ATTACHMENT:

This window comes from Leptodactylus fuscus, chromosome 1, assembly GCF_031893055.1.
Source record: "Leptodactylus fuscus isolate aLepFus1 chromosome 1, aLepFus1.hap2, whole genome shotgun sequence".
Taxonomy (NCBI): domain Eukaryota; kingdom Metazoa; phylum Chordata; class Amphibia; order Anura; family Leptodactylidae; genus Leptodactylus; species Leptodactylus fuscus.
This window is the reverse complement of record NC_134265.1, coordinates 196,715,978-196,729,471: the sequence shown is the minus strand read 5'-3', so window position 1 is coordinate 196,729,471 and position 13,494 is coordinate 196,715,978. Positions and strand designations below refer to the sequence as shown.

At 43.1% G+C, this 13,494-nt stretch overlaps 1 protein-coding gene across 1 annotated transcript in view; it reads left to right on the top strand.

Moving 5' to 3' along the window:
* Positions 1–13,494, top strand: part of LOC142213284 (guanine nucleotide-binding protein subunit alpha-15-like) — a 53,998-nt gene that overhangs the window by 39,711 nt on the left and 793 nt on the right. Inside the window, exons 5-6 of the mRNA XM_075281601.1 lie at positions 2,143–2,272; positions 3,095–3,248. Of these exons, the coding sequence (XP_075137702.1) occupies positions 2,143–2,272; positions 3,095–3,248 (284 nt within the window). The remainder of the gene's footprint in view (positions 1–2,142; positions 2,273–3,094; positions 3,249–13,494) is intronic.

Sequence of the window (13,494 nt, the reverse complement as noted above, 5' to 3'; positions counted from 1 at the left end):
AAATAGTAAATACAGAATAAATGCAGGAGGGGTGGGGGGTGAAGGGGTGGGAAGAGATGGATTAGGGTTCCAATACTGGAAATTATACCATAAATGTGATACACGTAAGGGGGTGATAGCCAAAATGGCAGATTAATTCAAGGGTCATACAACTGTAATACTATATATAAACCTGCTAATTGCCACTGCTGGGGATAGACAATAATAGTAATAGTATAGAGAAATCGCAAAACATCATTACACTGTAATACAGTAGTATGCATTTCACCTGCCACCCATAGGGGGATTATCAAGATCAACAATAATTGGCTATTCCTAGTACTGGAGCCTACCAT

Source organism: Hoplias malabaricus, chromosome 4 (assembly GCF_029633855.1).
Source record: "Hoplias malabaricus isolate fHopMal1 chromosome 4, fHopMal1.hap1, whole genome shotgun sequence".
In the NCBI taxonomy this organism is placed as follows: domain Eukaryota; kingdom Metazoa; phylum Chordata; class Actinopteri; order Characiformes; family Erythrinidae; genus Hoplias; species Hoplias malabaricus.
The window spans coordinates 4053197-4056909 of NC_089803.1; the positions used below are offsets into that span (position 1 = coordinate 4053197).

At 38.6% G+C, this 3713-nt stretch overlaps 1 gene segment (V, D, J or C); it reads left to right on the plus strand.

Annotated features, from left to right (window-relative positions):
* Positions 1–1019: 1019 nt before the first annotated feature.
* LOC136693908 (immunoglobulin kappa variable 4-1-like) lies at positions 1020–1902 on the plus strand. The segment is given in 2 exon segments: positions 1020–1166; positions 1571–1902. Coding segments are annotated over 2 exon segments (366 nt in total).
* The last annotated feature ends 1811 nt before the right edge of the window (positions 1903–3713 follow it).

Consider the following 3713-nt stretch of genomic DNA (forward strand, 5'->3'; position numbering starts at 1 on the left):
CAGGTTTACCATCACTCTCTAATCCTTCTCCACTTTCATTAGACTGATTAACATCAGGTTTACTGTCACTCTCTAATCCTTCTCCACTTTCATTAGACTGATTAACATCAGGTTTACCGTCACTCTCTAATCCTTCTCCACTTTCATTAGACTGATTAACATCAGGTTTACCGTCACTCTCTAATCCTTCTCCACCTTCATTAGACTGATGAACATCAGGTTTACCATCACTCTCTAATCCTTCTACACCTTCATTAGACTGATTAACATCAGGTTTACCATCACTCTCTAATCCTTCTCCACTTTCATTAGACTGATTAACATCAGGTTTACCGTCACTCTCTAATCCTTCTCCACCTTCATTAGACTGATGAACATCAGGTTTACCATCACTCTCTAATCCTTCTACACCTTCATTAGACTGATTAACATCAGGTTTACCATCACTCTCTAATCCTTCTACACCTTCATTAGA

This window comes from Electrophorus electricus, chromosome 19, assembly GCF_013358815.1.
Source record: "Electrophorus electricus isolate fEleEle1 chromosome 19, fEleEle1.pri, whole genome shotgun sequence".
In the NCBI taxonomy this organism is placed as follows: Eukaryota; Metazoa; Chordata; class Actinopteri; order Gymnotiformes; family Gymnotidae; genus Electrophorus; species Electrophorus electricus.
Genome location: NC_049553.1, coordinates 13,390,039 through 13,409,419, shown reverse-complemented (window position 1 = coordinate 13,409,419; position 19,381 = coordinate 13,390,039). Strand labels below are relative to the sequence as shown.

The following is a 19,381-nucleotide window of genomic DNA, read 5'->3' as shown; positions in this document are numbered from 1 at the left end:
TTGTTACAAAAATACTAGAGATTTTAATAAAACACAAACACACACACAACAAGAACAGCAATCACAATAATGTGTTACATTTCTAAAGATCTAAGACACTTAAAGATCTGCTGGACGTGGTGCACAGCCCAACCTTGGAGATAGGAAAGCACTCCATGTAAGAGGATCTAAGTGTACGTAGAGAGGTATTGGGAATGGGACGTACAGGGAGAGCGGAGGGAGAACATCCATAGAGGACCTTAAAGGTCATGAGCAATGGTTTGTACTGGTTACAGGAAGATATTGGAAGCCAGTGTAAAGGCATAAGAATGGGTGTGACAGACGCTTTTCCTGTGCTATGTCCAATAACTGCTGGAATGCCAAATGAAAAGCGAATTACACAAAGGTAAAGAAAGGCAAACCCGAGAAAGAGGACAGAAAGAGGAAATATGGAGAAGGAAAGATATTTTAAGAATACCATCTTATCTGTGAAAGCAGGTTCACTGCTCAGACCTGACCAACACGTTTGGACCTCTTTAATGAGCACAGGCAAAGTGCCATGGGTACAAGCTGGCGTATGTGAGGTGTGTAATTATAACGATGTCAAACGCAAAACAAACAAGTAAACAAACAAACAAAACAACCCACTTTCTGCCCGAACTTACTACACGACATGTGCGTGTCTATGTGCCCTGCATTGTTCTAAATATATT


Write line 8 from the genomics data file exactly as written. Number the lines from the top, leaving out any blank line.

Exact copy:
Sequence of the window (13,494 nt, the reverse complement as noted above, 5' to 3'; positions counted from 1 at the left end):